And we organized it from the grassroots—that is, we held group meetings and discussions in our towns and communities. Later, in the regions, in the zones, and eventually in all five zones together.
And, thus, you can see that, between us, it took time to organize a small gathering—imagine how much worse it was to organize a large one such as this!
It took months until we all agreed, because, if we are going to do it, we must do so together, as a group.
And there is no book or manual for this.
And it was not an option to ask the men because they do not know how to do it either; as we said, this had never been done before.

Thus, we had to figure it out ourselves.
Thus, we have worked on it day and night. Sometimes we lost our appetite, or we could not sleep.
Or we are worried about whether it will turn out well or badly.
We worried as Zapatistas, but also as women.
Because we invited you. Thus, it is our responsibility whether it succeeds or not.
Where will you sleep, where will you eat, where will you shower, where will the toilets be? What about the sound, the electricity, running water? What will happen if someone gets sick? What will we say to you and how? How will we listen and look at you?

Thus, from the bottom of our hearts, we ask for your forgiveness for our mistakes and failures. Surely, next time, if there is a next time, it will not turn as badly as some have said.
Because we believe that the most important thing is, first, that you are comfortable here and that you feel at ease.
But it is also important to look and listen to everyone, because otherwise it was pointless to come all the way here; fairness demands that we listen and look at everyone, whether we agree with them or not.

Thus, a group is not enough to organize all this. This is why more than two thousand Zapatista women from all five caracoles are here.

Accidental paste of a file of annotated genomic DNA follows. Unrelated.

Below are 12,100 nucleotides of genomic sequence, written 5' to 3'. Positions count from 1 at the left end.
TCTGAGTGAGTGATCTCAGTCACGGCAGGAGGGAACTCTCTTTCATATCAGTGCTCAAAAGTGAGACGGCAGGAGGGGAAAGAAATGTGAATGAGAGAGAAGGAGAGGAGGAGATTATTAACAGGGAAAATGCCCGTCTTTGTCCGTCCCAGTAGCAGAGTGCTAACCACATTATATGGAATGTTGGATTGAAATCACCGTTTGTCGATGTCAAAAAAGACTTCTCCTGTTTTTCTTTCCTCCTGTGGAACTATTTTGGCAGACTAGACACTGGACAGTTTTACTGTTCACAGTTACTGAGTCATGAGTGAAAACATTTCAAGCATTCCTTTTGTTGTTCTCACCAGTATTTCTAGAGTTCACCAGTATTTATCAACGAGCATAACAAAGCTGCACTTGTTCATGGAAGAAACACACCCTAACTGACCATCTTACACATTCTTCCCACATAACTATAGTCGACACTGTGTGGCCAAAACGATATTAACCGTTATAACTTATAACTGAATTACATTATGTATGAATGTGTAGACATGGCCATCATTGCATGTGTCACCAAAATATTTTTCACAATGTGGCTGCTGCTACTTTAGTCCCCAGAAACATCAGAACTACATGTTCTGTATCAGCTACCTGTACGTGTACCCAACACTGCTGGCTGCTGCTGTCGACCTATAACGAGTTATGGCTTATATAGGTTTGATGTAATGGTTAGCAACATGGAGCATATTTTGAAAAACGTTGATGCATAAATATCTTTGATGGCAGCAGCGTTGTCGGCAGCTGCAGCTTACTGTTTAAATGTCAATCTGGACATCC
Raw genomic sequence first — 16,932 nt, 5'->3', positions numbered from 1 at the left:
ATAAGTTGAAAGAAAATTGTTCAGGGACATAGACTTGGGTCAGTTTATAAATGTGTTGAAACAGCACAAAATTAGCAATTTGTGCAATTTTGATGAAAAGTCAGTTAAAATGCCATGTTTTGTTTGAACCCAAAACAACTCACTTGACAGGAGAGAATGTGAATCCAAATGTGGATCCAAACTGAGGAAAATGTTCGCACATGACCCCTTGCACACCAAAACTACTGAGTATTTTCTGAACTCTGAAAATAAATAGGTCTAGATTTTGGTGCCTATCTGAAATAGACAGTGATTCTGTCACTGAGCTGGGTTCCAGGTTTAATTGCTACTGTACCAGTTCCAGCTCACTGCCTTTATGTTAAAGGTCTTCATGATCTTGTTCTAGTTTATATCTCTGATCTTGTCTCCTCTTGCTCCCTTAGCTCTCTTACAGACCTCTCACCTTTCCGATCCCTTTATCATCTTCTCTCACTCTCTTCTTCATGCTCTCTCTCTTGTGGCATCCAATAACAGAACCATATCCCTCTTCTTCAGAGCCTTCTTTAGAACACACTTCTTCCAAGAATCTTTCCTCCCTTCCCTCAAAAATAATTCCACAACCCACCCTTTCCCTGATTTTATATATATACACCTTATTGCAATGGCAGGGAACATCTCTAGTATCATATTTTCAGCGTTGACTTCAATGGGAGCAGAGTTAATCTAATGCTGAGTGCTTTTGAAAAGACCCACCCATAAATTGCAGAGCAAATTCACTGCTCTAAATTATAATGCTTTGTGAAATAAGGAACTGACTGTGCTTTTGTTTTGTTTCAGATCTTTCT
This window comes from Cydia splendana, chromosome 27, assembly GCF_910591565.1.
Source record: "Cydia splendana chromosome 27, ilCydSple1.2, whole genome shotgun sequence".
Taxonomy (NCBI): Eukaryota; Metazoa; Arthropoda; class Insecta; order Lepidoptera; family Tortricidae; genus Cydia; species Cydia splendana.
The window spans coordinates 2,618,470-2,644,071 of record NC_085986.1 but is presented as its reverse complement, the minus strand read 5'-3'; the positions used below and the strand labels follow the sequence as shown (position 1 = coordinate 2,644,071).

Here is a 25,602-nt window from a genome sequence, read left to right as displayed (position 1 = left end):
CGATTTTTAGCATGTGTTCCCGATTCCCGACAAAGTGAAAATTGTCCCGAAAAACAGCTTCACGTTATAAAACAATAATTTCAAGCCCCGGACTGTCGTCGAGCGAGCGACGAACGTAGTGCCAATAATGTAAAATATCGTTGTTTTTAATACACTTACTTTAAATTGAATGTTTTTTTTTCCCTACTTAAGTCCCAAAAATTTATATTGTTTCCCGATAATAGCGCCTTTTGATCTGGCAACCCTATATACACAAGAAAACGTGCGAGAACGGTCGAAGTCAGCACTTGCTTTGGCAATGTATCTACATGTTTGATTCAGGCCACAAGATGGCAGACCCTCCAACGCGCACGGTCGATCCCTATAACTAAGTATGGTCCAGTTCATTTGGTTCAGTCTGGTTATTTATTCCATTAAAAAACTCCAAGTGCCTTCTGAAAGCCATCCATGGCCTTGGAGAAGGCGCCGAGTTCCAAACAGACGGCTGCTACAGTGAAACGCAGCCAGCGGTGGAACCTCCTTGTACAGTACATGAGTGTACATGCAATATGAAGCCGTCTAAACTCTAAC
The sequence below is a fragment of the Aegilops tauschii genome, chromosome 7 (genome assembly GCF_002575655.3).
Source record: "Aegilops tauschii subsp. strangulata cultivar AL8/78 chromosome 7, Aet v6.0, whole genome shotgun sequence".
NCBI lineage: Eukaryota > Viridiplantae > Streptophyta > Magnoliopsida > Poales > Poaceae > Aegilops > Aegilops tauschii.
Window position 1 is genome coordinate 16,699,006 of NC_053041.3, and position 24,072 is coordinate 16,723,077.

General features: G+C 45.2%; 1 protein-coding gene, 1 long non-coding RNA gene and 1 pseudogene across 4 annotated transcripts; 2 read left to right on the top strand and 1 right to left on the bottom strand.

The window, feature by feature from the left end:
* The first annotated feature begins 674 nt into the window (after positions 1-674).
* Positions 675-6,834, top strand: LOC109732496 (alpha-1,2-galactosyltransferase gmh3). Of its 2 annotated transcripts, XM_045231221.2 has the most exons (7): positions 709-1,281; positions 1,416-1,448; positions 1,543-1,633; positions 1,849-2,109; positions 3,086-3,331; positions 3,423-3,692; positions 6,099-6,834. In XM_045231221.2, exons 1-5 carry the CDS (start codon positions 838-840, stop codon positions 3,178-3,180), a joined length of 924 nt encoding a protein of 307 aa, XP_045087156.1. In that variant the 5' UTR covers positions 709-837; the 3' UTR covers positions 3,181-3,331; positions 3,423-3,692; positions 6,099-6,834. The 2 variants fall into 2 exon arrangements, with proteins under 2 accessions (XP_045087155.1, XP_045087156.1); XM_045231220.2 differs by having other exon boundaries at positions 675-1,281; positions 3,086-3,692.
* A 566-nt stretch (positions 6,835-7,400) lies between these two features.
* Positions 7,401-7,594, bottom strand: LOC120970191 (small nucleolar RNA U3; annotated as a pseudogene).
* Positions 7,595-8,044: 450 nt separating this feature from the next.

And maybe that was not enough, because we are about five thousand, although some say eight thousand and others say nine.

Who knows how many women who fight have arrived during these last few days, but we believe that we can agree that we are great in number.
And we did not think that so many would come because this is a remote location where there are no comforts.
If we had known that so many of you would come, well, maybe more Zapatista women would be here, so that we would be able to embrace you all, each and every one, and communicate individually what we now communicate as a group.

There would be six Zapatista women for each of you: a pichita (our name for newborns), a girl, a young woman, an adult woman, an elderly woman, and a deceased woman.
All women, all indigenous, all poor, all Zapatista, would embrace you warmly, because it is the only gift that we can give in return.

But in any case, sisters and friends, please imagine that, what we are saying now is being told to you by a Zapatista woman while she embraces you and whispers in your ear, in your language, in your way, at your pace:
“Do not give up, do not sell out, do not give in.”
In this way, with these words, we say:
“Thank you, sister. Thank you, friend.”

 

Sisters and friends:
On this day, March 8, at the end of our participation, we lit a small flame inside each one of us.
We lit it with a candle so it may last, because with a match it will be consumed quickly and with a lighter it may break down.

This little light is for you.
Take it, sister and friend,
when you feel alone,
when you are afraid,
when you feel that the fight is tough, that life is tough.
Light it again in your heart, in your thoughts, in your guts.
And do not leave it behind, sister and friend.
Take it to the missing ones.
Take it to the murdered ones.
Take it to the jailed ones.
Take it to the raped ones.
Take it to the battered ones.
Take it to the harassed ones.
Take it to those women who have been assaulted in any way.
Take it to the migrants.
Take it to the exploited ones.
Take it to the dead.

Take it and tell them, each and every one, that they are not alone, that you will fight for them.
That you will fight for the truth and justice that their pain deserves.
That you will fight so that the pain she carries may not be repeated in any woman anywhere.